Now that the draft is over, which teams got the best bang for their buck?
Trying to predict the NFL draft is like trying to prepare for a hurricane. All the experts think they have it under control until all hell breaks loose. While NFL analysts have been crafting and perfecting mock drafts for months, nobody knows for certain what will happen until commissioner Roger Goodell gets up onstage to announce the picks.
This year was no different. At just the second pick, the Bears controversially traded away four picks just to move up one spot and draft North Carolina quarterback Mitchell Trubisky. Once the draft gets going and teams engage in trade talks, it’s anybody’s guess as to who goes where.
Amidst all the chaos, many talented prospects fall much lower than they should. In this draft, four notable players dropped farther than anticipated and should be worth more than their draft position.
Jonathan Allen, DL, Washington Redskins
With the 17th pick in the draft, the Redskins never imagined getting Alabama defensive end Jonathan Allen. However, with a shocking seven skill players drafted in the top 10, many high-profile talents on the defensive side were left on the board, including Allen, Malik Hooker, and Marshon Lattimore. Of those three, Allen was the last on the board at number 17, despite arguably being the best.
Simply put, Allen was the best player on the best defense in the country. In 2016, he won the SEC Defensive Player of the Year award, beating out higher draft picks like Myles Garrett (No. 1 overall), Jamal Adams (No. 6), Derek Barnett (No. 14) and teammate Marlon Humphrey (No. 16). Compared to top pick Garrett, Allen had more sacks (22.5 vs. 20) and tackles (105 vs. 92) while playing on a much better defense (first vs. 91st) in terms of yards allowed per game. When the two played each other back in October, it was Allen who shined with four quarterback hurries and a sack, as opposed to just one quarterback hurry from Garrett.
Coming to the Redskins, Allen should contribute immediately on the defensive line. The Redskins’ defense allowed the fifth most yards per game last season and, with the departure of veteran defensive tackle Chris Baker, could use more help up front. With the size and strength to play either defensive tackle or defensive end, Allen will provide versatility to a depleted line and will be a front-runner for Defensive Rookie of the Year.
Dalvin Cook, RB, Minnesota Vikings
Without a first-round pick, the Minnesota Vikings were not as hopeful as other teams entering the draft. However, when they saw how far running back Dalvin Cook was falling, they took their chances and traded up to snag him with the 41st pick.
With a rare combination of strength and speed, Cook is a special talent. At the NFL Combine, Cook was the only participant to finish in the top seven in both the 40-yard dash and the bench press.
Not only a raw talent, though, Cook also produced on the field for Florida State. Since joining the Seminoles in 2014, only one other FBS player has rushed for more yards than Cook. Even more impressive, of the top 10 rushers since 2014, no other back has rushed for more yards per carry than Cook (6.5), including top-10 picks Leonard Fournette and Christian McCaffrey (both 6.2).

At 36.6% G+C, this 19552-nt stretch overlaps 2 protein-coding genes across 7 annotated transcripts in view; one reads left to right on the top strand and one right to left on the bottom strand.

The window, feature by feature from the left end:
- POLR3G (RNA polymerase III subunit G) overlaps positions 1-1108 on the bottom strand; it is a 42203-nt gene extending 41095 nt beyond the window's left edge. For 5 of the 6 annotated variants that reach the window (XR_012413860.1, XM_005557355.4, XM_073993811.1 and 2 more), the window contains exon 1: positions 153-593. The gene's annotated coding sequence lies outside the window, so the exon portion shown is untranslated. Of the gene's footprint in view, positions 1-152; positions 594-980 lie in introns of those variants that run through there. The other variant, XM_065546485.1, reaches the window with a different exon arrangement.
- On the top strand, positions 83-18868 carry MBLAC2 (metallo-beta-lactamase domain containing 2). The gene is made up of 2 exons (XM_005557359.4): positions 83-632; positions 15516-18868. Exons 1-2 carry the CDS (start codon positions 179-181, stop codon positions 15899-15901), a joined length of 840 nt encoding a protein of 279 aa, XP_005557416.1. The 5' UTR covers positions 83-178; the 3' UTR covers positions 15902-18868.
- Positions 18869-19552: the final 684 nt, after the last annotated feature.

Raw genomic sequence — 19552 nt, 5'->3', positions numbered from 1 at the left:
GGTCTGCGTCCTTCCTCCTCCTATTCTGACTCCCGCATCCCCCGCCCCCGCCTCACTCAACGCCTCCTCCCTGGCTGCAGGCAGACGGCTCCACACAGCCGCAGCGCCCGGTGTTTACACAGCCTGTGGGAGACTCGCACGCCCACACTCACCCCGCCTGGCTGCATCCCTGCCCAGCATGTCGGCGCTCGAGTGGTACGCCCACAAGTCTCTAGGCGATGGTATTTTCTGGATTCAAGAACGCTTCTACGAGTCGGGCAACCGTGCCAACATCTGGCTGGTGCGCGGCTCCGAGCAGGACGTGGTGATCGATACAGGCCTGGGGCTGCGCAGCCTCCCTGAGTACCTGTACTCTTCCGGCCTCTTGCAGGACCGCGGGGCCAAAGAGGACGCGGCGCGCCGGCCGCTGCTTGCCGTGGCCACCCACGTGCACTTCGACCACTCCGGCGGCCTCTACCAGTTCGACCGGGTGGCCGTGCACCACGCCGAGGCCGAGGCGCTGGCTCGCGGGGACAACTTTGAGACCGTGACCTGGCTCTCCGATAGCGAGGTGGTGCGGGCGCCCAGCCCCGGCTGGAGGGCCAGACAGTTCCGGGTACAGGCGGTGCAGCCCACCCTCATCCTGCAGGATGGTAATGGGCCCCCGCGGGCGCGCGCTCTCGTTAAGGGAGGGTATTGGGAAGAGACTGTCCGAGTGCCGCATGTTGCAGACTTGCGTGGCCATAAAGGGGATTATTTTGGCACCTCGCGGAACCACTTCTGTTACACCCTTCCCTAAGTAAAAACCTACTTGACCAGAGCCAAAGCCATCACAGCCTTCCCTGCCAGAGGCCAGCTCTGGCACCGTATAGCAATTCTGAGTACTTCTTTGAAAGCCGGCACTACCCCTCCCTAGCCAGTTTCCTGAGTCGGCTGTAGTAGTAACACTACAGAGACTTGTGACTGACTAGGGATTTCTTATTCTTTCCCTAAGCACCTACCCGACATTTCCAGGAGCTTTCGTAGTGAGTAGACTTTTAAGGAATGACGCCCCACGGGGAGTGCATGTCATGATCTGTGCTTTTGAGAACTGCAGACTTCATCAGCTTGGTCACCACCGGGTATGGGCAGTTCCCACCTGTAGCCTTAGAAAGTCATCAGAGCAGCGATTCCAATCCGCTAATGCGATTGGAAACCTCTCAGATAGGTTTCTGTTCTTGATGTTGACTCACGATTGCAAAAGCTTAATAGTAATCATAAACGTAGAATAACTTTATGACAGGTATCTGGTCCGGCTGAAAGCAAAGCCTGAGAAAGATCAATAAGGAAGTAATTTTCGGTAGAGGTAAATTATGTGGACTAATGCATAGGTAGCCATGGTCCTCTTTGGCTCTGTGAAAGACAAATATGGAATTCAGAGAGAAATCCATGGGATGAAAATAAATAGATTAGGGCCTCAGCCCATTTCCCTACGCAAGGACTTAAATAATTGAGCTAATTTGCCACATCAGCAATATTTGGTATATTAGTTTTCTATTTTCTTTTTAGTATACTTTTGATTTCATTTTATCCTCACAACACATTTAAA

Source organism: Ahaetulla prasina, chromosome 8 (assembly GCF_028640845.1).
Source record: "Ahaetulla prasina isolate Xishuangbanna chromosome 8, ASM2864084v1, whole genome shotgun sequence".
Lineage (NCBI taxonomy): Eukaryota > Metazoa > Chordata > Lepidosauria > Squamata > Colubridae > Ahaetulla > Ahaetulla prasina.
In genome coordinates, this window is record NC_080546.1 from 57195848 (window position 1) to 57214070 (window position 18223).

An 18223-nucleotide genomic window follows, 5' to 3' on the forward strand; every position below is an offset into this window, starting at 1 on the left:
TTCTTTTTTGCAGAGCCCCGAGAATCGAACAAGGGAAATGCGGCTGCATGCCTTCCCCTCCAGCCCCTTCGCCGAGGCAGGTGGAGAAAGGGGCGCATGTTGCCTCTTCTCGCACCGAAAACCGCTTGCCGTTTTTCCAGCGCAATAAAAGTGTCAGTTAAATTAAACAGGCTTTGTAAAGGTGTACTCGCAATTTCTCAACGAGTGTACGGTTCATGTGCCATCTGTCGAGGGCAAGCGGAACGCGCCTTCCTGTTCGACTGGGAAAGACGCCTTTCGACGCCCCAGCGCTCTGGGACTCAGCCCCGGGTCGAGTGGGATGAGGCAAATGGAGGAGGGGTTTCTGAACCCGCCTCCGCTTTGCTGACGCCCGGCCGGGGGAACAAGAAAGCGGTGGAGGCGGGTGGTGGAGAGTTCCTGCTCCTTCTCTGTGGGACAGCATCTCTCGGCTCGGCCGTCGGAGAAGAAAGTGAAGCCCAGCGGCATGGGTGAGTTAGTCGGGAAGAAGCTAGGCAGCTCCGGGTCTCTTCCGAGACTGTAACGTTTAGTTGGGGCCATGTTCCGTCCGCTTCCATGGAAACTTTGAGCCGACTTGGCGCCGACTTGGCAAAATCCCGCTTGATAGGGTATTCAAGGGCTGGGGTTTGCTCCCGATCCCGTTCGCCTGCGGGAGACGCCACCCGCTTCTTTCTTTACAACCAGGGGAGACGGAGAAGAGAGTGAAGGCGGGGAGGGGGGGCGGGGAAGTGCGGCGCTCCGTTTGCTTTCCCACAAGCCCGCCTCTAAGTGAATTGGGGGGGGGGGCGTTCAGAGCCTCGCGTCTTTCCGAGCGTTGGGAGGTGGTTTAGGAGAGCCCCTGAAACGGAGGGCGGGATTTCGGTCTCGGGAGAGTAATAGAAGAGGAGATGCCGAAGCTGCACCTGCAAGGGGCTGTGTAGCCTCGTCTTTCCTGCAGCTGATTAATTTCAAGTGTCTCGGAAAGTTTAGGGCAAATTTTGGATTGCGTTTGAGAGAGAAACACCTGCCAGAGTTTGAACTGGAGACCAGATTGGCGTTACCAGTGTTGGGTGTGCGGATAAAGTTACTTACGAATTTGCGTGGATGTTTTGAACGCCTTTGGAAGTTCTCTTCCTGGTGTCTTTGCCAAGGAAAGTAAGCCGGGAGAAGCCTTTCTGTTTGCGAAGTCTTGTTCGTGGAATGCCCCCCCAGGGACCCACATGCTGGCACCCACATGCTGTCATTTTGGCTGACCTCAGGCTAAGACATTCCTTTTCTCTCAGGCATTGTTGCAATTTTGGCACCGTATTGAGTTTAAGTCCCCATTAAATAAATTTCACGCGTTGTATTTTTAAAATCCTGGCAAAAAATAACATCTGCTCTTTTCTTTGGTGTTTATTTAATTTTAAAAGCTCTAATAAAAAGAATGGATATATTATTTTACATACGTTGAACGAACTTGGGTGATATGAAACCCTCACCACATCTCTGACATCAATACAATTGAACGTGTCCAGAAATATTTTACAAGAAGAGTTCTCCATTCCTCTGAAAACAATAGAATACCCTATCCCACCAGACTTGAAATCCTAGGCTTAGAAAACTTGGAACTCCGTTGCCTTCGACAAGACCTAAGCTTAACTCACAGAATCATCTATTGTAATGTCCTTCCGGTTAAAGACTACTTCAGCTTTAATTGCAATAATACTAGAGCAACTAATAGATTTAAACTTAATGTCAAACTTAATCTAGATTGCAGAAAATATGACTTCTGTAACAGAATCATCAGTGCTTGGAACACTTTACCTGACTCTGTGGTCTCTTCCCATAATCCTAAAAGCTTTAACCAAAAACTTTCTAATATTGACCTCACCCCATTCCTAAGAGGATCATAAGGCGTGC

After letting Adrian Peterson walk in free agency, the Vikings are in need of help in the backfield. Though Minnesota signed former Raiders running back Latavius Murray, they needed more assistance in replacing the future Hall of Famer. Enter Cook who, along with Murray, can provide the Vikings with a 1-2 punch in the backfield that could rival prime Peterson years.
Jake Butt, TE, Denver Broncos
If you had told me six months ago that Michigan tight end Jake Butt would be a fifth-round pick, I would have laughed in your face. Alas, you would have the last laugh, as Butt fell to the Denver Broncos at 145th overall. In 2016, Butt played like the top tight end in the nation, and a probable first-round pick, until he went down with a torn ACL in the Orange Bowl.
Even after the injury, Butt was still ranked as the fifth best TE prospect by Sports Illustrated, despite likely missing his entire rookie season. However, after failing to hear his name called on the first two nights of the draft, Butt fell to the eighth tight end taken overall, way out of his projected second-to-third round range by CBSSports.
The Denver Broncos could not be happier about their pick. Their number-one tight end on the depth chart as of now is Virgil Green, who has fewer receiving yards in his six-year career (616) than 13 tight ends had last season. While rehabbing next year, Butt has the chance to learn the ropes in the NFL before competing for the starting spot the year after. In a couple seasons, this fifth-round pick could easily be the starting tight end on a playoff team.
Though a large chunk of the high-end talent in the league comes from the top of the draft, many All-Pro-caliber players slip through the cracks. Only time will tell how successful the players in this draft are, but these three could wind up being the biggest steals of 2017.
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- D'onta Foreman
- Donnel Pumphrey
- Dalvin Cook
- Christian McCaffrey